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Yale lab worker arrested in student's killing, police say

  • Story Highlights
  • NEW: Suspect appears in court, doesn't enter plea; October 6 court date set
  • Bond for Raymond Clark set at $3 million, police say
  • Police chief describes crime as a case of workplace violence
  • Le's body was found on what would have been her wedding day
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NEW HAVEN, Connecticut (CNN) -- A Yale University lab technician was arrested Thursday and charged with murder in the slaying of a graduate student whose body was found in the basement wall of an off-campus medical research building, police said.

The body of Yale University student Annie Le, 24, was found Sunday, the day she was to have been married.

Raymond Clark, 24, was arrested and charged with murder, police said. His bond was set at $3 million.

Raymond Clark was apprehended about 8:10 a.m. ET at a Super 8 motel in Cromwell, Connecticut, where he had spent the night after being released Wednesday following his submission to DNA testing.

Bond for Clark has been set at $3 million, New Haven Police Chief James Lewis said.

Hours after his arrest, Clark appeared in court and did not enter a plea. Standing with chains on his ankles and his palms on a table, he looked only at the judge and spoke only to acknowledge that his rights were read to him.

A court date of October 6 was set.

Lewis described the killing as an instance of "workplace violence" but did not elaborate. Video Watch chief, acquaintances talk about Clark »

Annie Le's body was found in the basement wall of an off-campus medical research building Sunday. She had been strangled.

Le, 24, a pharmacology student, was last seen alive September 8, the day she appeared in a surveillance video entering a four-story lab at 10 Amistad St., about 10 blocks from the main campus.

Her body was found on what was to have been her wedding day.

Lewis said the arrest "went smoothly." Video Watch the police chief announce the arrest »

Murder at Yale
The latest on the investigation into Annie Le's slaying on HLN's "Nancy Grace."
Tonight, 8 ET

He could not release details about the charges or whether DNA results led police to arrest Clark, who initially was described as a person of interest in the case.

"This arrest warrant has been sealed, so no further information can be released in order to comply with this court order," Lewis said.

Clark could have been arrested Wednesday if he had declined to provide DNA samples and allow police to search his home, but he was released after complying, New Haven city spokeswoman Jessica Mayorga said. Police had been monitoring the motel where Clark was staying.

When asked about the arrest, Clark's attorney David Dworski referred CNN to the statement he released earlier: "We are committed to proceeding appropriately with the authorities with whom we are in regular contact."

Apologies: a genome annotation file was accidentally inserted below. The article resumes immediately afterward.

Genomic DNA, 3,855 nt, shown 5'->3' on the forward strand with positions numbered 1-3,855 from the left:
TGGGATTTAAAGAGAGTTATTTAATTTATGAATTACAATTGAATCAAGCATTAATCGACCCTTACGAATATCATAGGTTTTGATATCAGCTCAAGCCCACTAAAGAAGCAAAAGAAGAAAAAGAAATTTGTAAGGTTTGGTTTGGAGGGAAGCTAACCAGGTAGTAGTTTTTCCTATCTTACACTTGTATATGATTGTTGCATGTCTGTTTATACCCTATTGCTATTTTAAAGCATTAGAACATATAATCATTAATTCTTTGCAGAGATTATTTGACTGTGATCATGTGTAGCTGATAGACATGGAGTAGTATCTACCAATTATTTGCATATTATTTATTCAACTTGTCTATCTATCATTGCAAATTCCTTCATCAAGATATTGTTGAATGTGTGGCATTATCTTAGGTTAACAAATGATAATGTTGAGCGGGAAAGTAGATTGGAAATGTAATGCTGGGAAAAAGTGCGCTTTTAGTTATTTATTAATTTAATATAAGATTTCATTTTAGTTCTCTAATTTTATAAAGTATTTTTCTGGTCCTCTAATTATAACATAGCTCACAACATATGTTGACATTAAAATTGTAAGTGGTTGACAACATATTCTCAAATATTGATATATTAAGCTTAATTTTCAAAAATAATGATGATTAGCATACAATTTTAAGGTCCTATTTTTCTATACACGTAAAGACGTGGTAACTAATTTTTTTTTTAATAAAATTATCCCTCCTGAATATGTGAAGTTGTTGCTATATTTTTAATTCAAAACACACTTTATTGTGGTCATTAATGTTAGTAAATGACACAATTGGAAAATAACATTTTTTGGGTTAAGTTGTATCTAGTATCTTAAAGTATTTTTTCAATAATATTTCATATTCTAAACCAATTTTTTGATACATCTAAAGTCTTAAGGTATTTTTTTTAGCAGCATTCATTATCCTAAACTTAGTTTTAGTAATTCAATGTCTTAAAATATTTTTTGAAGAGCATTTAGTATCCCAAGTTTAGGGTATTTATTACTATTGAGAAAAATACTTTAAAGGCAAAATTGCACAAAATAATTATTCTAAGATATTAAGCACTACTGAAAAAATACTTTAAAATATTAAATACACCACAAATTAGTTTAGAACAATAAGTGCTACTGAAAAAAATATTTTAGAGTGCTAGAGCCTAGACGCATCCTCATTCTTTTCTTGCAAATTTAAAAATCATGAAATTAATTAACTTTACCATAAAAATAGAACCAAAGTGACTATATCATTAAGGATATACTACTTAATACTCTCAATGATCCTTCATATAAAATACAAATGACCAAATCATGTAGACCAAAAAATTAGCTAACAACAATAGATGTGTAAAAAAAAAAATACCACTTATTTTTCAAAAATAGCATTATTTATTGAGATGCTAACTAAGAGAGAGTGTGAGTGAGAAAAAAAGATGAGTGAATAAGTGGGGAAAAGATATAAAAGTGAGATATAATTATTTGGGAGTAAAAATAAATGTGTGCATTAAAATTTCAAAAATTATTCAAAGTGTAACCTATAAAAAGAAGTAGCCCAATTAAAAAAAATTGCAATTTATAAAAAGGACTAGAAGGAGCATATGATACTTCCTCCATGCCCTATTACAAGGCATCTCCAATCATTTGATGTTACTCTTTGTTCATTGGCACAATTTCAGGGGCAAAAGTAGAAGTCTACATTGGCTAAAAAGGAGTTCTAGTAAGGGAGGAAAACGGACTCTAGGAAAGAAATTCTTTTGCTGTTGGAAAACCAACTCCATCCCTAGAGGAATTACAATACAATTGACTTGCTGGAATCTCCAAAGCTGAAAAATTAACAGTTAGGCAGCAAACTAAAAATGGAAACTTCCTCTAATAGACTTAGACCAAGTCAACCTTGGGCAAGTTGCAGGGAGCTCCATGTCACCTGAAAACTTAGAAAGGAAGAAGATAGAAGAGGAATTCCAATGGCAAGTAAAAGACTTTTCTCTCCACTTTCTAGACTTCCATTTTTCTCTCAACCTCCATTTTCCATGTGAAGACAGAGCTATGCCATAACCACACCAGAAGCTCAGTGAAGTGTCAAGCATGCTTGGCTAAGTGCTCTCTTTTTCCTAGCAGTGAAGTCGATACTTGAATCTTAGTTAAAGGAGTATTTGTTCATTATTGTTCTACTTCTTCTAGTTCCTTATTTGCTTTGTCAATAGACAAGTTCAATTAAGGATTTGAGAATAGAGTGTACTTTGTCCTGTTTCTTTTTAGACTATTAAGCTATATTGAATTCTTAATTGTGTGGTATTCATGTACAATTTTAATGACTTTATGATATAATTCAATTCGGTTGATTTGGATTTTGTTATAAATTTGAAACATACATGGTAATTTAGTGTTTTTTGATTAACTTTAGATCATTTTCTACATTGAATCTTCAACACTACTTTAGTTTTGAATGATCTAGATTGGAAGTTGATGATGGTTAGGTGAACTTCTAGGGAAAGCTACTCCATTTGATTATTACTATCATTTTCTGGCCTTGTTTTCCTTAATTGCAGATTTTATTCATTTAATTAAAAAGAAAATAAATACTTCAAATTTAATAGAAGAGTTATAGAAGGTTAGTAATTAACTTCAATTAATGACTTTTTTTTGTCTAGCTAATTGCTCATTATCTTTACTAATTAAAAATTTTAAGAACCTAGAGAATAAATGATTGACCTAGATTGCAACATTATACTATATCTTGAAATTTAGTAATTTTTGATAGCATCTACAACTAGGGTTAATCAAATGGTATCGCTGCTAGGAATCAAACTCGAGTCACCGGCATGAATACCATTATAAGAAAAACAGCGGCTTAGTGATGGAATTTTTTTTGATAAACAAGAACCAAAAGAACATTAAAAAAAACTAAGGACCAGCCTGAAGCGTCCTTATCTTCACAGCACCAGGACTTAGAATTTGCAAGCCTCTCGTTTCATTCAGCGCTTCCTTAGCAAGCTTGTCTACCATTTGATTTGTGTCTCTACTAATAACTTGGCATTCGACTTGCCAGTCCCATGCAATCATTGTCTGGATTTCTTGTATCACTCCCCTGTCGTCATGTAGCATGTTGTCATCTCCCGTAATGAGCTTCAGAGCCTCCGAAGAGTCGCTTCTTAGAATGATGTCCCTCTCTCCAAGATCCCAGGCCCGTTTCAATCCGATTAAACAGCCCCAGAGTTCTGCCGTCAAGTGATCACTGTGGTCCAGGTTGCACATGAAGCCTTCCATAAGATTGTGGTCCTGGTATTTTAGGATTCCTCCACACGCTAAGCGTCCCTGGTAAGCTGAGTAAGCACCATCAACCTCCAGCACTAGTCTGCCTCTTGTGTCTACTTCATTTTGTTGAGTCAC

Two other search warrants also were executed Wednesday -- one on property belonging to Clark that was not named in the first warrant and a second for Clark's vehicle, which was being processed Wednesday evening, Lewis said earlier.

He said Clark is a technician who does "custodial-type" work at the building. Clark answered police questions for a while but later retained an attorney and stopped, Lewis said.

Yale President Richard Levin said while the school's administration is "relieved" by the news of Clark's arrest, "we must resist the temptation to rush to judgment."

Clark, a lab technician at Yale since December 2004, had nothing in his employment history that "gave an indication that his involvement in such a crime might be possible," Levin said in a statement Thursday.

Lewis said Clark and Le worked in the same building and passed in the hallway, but he refused to comment further on whether they knew each other.

Investigators have collected about 250 pieces of evidence, Lewis said. Video Watch police discuss the investigation »

Lewis earlier said police had reviewed about 700 hours of video and interviewed more than 150 people, some more than once. Video Watch a timeline leading up to Le's death »

Authorities have not released information on what DNA evidence may have been found, although investigators said earlier that bloody clothing was found hidden above tiles in a drop ceiling in another part of the building.

Police have not described the clothes that were found, nor said to whom they might have belonged. Teams of investigators at a Connecticut State Police lab worked through the weekend processing and examining the bloodstained garments.

But Thomas Kaplan, editor in chief of the Yale Daily News, said a Yale police official told the college paper that the clothes were not what Le was wearing when she entered the building.

Lewis said Wednesday that processing of the building was nearing completion and police would probably clear it Thursday morning. Video Watch a report on the police saying the killing was no random act »

Le was to have been married Sunday on New York's Long Island to Jonathan Widawsky, a Columbia University graduate student.

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Le was from Placerville, California, and seemed to have been aware of the risks of crime in a university town. In February, she compared crime and safety at Yale with other Ivy League schools for a piece for B magazine, published by the medical school.

Among the tips she offered: Keep a minimum amount on your person. When she walked over to the research building last week, she left her purse, credit cards and cell phone in her office.

CNN's Tom Foreman, Mary Snow and Shirley Zilberstein contributed to this report.

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